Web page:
June 1, 2007
Volume 35
Issue 22
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Thursday, Dec 13, 2018



Bloody attack at Moscow Pride - Thugs beat activists and dignitaries
Bloody attack at Moscow Pride - Thugs beat activists and dignitaries
by Rex Wockner - SGN Contributing Writer

Police stopped a May 27 Gay pride rally outside Moscow City Hall before it could start, arresting most of the organizers as they arrived while anti-Gay thugs beat up Russian and foreign Gays and Lesbians who had gathered for the event.

Police officers, including hundreds of state riot police, did little to halt the bloody assault and, in some cases, chatted casually with the anti-Gay attackers and spewed homophobic insults at Gay activists.

Mayor Yuri Luzhkov had banned a planned pride parade and any other public pride events. He said Gay pride parades are "satanic."

The Gay activists, including members of the European Parliament and European national parliaments, had gathered in Tverskaya Square near City Hall to symbolically deliver a protest letter to Luzhkov signed by 42 members of the European Parliament.

Among the many activists beaten and bloodied were British Gay leader Peter Tatchell and Right Said Fred singer Richard Fairbrass, who was attacked while giving an interview to the Reuters wire service. Several other activists also were beaten in the middle of interviews with the more than 100 news organizations that covered the event.

"On numerous occasions," said the BBC, "nationalists circled Gay rights activists as they spoke with journalists, then reached in to punch or kick the person being interviewed. Police intervened to arrest dozens of Gay rights activists and only rarely detained their attackers."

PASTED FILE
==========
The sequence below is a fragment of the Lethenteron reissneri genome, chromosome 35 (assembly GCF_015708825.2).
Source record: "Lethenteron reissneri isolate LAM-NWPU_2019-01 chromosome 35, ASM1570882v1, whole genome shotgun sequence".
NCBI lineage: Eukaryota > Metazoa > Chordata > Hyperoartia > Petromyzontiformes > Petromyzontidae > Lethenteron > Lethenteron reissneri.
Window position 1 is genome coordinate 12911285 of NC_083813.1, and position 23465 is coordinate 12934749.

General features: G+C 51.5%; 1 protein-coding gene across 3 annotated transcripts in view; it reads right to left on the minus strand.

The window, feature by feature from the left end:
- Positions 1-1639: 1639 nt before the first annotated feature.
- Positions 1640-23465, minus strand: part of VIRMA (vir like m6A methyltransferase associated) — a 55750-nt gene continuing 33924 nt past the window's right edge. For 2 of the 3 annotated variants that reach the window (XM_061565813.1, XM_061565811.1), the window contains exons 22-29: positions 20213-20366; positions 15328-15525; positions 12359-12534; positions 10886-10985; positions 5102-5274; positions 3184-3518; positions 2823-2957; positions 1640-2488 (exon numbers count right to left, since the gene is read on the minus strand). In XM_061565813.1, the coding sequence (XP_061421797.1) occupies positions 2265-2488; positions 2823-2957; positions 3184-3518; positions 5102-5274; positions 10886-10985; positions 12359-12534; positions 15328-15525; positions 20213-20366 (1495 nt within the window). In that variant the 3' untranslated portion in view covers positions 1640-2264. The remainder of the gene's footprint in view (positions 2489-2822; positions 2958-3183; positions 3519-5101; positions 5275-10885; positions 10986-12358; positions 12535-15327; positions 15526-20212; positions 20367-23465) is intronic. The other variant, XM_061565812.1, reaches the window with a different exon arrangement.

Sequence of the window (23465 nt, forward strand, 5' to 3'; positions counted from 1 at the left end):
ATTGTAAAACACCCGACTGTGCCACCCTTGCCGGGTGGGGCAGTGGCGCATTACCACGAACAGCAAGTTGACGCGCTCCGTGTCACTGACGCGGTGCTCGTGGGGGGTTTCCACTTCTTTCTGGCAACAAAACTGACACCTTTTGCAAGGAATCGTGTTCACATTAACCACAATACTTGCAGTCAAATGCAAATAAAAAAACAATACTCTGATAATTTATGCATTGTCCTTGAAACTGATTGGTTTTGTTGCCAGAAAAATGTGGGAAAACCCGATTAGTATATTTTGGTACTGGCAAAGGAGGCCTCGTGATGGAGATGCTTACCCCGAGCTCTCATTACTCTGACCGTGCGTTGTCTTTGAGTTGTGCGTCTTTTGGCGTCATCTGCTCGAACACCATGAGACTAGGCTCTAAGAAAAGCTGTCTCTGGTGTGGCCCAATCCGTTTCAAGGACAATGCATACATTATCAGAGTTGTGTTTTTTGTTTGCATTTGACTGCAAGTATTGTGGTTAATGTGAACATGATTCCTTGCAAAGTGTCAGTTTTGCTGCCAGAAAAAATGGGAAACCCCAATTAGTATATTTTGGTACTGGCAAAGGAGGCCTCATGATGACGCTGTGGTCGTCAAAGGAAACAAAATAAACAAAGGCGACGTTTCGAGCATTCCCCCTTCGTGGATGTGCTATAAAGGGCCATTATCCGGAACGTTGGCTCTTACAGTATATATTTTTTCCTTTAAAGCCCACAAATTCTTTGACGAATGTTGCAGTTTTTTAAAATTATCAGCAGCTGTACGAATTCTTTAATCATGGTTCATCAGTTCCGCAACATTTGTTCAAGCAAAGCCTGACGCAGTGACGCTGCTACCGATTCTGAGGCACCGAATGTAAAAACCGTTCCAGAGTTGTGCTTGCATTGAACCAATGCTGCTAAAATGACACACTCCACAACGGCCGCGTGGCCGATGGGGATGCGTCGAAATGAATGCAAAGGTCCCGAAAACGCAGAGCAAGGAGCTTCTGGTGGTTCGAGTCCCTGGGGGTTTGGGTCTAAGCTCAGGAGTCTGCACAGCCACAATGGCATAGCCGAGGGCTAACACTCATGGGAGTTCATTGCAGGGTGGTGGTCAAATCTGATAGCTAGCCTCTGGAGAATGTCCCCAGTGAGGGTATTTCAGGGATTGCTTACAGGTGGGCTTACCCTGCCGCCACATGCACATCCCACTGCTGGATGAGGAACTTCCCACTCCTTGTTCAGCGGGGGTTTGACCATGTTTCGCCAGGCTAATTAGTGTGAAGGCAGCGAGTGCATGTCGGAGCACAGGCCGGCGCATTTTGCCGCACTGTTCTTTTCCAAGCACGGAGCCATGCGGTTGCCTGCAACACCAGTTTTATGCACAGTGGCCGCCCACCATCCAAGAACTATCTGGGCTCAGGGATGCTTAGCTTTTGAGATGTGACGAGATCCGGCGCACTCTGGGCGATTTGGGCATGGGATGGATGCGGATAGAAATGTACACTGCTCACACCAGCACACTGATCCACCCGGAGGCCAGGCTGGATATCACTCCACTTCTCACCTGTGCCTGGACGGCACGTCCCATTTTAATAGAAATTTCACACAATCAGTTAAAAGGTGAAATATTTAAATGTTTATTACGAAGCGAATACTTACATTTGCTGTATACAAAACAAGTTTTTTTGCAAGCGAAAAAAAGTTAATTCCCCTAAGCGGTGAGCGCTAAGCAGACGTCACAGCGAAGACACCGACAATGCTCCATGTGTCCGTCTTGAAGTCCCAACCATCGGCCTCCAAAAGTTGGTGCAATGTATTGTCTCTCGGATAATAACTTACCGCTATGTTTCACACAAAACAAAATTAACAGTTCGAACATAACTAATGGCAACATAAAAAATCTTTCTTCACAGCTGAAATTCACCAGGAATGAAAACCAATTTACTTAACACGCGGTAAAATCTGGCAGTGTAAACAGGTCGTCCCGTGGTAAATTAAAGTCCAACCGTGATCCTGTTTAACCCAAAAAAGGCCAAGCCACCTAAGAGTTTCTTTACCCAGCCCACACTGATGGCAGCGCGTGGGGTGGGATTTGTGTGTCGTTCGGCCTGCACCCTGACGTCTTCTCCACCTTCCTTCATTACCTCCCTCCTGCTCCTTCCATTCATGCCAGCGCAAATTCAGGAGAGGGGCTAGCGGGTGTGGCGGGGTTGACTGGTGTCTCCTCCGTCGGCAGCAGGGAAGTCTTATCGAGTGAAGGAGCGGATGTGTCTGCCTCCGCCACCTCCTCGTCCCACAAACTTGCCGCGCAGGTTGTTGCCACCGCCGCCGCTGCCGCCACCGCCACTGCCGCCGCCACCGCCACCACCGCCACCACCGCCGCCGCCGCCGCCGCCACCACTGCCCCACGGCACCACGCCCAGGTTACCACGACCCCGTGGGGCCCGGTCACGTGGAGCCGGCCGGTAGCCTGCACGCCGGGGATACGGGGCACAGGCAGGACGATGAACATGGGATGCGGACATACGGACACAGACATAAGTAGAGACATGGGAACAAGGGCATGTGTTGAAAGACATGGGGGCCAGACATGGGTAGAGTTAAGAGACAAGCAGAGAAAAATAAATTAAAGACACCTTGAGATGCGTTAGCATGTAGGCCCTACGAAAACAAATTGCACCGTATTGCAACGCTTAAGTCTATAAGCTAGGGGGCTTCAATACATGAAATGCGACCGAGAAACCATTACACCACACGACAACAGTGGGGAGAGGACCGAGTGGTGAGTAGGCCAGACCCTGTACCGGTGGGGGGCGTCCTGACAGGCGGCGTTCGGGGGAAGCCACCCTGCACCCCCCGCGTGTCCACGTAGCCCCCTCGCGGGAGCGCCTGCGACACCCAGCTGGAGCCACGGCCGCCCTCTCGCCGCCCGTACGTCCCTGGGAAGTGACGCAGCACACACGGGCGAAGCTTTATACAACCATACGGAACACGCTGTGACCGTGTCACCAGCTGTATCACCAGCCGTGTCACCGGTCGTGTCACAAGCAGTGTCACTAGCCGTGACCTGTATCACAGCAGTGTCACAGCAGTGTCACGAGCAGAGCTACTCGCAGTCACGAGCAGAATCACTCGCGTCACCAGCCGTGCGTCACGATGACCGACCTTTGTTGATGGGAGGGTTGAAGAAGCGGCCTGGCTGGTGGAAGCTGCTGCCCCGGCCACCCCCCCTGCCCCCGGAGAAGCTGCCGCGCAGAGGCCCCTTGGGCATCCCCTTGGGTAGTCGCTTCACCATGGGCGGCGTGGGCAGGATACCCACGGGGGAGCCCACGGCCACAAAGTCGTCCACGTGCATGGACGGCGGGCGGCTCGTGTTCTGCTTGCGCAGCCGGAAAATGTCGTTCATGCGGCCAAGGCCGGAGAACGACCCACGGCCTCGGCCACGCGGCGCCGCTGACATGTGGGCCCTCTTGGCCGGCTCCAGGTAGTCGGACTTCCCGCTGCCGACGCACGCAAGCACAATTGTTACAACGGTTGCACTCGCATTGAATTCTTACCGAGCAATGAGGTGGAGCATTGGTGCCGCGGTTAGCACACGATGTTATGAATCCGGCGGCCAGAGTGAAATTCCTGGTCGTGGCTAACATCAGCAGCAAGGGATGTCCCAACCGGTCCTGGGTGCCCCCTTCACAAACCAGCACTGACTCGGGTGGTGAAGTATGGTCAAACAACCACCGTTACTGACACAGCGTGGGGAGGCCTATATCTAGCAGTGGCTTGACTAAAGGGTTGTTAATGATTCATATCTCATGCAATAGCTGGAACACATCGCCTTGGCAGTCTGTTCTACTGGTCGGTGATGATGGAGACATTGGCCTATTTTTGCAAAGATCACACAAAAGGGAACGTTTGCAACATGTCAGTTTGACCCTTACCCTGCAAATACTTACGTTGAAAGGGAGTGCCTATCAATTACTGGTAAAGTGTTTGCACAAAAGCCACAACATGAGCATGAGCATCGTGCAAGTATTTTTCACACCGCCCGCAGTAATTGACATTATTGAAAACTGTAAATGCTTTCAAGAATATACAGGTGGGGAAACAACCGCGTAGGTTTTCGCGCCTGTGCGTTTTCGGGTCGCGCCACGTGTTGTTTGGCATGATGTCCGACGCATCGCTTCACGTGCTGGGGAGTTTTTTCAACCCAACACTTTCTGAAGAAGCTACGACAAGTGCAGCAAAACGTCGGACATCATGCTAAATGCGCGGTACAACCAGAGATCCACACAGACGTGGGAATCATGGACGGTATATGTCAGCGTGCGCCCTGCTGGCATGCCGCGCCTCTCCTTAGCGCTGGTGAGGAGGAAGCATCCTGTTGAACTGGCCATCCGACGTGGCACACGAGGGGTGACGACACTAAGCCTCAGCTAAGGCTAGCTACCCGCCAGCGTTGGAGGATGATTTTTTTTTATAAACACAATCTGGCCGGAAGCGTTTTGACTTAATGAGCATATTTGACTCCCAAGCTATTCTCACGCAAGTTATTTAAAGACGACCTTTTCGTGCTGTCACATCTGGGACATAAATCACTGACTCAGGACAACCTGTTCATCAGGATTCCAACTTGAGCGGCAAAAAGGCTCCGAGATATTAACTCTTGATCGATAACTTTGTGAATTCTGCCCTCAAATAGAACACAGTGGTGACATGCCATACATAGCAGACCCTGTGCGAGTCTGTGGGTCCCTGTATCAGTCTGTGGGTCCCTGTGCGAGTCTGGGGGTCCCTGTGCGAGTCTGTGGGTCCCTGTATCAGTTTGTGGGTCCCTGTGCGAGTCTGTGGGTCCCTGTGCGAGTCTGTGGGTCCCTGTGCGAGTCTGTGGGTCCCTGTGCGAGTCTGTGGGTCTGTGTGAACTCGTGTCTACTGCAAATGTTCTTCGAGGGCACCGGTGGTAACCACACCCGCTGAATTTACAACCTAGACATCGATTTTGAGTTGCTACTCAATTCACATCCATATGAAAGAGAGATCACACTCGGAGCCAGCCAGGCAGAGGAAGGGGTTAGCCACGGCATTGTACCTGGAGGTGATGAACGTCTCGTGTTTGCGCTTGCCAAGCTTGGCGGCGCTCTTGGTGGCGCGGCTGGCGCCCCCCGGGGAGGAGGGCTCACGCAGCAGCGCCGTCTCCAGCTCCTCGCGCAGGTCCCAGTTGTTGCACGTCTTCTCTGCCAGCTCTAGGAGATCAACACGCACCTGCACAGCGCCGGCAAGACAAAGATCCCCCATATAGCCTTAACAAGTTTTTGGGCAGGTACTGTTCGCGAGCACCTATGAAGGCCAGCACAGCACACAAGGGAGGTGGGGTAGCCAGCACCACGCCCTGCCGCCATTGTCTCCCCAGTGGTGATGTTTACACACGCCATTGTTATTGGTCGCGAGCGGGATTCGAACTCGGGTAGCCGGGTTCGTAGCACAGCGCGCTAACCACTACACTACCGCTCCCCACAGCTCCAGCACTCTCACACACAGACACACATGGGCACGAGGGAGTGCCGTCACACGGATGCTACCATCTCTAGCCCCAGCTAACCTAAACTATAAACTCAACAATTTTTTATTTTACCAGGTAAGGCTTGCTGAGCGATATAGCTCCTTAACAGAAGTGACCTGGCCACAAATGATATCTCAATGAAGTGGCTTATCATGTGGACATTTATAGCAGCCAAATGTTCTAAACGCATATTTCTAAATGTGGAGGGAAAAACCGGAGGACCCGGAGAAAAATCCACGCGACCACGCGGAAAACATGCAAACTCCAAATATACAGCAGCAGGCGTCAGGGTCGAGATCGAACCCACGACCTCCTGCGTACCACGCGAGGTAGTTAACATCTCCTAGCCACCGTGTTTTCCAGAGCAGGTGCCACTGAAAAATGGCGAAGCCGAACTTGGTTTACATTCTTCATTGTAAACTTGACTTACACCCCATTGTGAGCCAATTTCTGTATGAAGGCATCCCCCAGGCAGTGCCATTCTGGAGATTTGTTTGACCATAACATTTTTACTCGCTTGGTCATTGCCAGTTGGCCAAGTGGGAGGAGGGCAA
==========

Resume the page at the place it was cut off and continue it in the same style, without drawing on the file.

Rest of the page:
"There is no rule of law in Moscow," said Tatchell, who had a seriously swollen and bloodied right eye. "The right to protest does not exist. This is not a democracy."

Tatchell said "marauding gangs" of "neo-Nazis, nationalist extremists and Russian Orthodox fundamentalists ... infiltrated the Gay pride crowd and began indiscriminately attacking participants. The Moscow police looked on and did nothing."

Tatchell was repeatedly punched, then slammed to the pavement and kicked over and over. Police then dragged him to a bus and pushed him into it with three neo-Nazis. One cop asked Tatchell if he was Gay. When Tatchell said he is, the officer replied: "Wait until we get you to the police station. Then we will have some fun with you."

"They arrested me, but let my attackers walk free," Tatchell said.

German MP Volker Beck and Italian European Parliament Member Marco Cappato also were arrested, as was European Parliament administrator Ottavio Marzocchi.

As Marzocchi was shoved into a police bus, an officer yelled, "Do this in your own country, faggot," said GayRussia.Ru.